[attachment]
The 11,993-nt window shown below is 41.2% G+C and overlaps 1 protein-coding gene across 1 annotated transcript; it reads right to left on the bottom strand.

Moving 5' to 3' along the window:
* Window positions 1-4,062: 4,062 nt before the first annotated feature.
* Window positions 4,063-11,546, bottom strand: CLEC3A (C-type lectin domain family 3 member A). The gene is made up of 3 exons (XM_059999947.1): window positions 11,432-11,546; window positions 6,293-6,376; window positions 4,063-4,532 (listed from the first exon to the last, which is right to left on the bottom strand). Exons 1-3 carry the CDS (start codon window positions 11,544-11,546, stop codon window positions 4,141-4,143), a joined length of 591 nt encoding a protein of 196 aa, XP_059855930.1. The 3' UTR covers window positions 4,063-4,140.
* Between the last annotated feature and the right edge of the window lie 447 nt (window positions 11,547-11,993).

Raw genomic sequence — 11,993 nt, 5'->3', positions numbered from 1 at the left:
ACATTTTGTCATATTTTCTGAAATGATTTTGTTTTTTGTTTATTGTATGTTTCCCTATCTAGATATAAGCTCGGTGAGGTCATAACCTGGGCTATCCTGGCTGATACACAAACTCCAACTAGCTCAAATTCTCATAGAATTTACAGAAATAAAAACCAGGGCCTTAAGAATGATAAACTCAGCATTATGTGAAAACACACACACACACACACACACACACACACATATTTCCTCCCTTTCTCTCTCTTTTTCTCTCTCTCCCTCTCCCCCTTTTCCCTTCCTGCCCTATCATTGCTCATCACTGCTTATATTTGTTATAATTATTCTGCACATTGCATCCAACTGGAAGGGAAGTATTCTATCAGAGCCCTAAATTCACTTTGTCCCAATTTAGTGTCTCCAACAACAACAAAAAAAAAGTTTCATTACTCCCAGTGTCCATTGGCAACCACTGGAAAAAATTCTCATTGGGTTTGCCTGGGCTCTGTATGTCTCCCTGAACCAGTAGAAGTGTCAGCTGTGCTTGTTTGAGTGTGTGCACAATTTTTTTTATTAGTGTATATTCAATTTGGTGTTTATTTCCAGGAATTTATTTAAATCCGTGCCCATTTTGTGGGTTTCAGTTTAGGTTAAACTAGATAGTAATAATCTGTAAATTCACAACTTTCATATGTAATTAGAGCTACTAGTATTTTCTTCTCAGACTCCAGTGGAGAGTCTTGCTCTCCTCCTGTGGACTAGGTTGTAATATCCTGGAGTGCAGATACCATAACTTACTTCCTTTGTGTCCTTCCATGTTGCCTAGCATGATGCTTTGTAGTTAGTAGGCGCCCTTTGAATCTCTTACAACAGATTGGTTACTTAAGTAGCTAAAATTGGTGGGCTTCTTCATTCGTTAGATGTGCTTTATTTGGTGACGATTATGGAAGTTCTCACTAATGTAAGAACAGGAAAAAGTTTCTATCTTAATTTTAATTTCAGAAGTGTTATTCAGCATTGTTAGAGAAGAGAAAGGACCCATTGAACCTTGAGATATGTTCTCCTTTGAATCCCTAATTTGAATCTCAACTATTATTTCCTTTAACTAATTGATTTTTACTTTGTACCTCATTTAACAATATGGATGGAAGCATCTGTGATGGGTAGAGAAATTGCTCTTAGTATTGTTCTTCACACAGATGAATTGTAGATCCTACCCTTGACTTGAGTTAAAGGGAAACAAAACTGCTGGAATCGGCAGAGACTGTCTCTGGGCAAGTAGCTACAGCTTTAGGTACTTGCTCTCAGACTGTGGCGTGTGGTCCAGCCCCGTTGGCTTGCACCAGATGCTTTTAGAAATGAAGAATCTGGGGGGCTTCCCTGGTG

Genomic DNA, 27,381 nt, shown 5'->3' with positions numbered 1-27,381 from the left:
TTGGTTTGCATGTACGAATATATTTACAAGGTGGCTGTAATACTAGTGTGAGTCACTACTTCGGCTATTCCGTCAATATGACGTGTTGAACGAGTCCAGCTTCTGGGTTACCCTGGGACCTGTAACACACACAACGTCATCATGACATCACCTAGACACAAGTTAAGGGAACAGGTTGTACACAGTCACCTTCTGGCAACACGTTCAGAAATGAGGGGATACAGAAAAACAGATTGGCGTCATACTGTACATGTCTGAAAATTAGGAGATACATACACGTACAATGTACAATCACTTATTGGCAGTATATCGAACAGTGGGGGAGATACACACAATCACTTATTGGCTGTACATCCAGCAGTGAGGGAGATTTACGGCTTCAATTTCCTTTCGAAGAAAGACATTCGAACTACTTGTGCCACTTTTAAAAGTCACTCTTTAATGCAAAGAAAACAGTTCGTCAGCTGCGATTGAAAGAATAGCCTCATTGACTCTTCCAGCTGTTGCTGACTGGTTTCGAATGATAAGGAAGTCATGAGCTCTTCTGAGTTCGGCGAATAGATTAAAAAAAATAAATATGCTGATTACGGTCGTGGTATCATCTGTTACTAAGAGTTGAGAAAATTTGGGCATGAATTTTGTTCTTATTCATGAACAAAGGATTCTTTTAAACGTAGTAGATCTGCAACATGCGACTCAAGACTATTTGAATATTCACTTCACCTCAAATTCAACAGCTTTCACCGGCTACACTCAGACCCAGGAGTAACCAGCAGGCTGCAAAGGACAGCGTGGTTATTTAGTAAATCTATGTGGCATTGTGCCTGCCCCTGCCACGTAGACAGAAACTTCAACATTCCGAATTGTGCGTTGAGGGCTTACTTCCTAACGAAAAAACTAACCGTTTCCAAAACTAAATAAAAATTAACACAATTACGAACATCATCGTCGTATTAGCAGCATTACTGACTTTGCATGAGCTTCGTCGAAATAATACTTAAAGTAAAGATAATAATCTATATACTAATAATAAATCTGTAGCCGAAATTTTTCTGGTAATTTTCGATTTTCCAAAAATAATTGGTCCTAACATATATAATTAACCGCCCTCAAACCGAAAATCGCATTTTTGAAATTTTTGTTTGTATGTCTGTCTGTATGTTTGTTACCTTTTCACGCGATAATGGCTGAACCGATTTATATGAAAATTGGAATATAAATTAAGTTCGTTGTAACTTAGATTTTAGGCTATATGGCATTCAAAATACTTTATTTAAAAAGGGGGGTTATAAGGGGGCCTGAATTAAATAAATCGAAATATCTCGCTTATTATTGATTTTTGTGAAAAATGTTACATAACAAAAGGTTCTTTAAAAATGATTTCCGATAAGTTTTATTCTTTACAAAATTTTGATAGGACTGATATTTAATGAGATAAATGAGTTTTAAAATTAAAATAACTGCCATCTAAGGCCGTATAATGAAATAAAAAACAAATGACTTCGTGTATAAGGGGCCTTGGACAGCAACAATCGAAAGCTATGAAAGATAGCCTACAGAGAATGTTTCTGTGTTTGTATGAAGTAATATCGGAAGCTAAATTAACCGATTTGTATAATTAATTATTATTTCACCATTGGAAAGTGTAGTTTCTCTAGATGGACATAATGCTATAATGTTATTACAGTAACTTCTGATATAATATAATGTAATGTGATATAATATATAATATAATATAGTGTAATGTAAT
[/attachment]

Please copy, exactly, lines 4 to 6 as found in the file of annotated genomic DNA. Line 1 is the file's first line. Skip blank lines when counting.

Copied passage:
* Window positions 4,063-11,546, bottom strand: CLEC3A (C-type lectin domain family 3 member A). The gene is made up of 3 exons (XM_059999947.1): window positions 11,432-11,546; window positions 6,293-6,376; window positions 4,063-4,532 (listed from the first exon to the last, which is right to left on the bottom strand). Exons 1-3 carry the CDS (start codon window positions 11,544-11,546, stop codon window positions 4,141-4,143), a joined length of 591 nt encoding a protein of 196 aa, XP_059855930.1. The 3' UTR covers window positions 4,063-4,140.
* Between the last annotated feature and the right edge of the window lie 447 nt (window positions 11,547-11,993).

Raw genomic sequence — 11,993 nt, 5'->3', positions numbered from 1 at the left: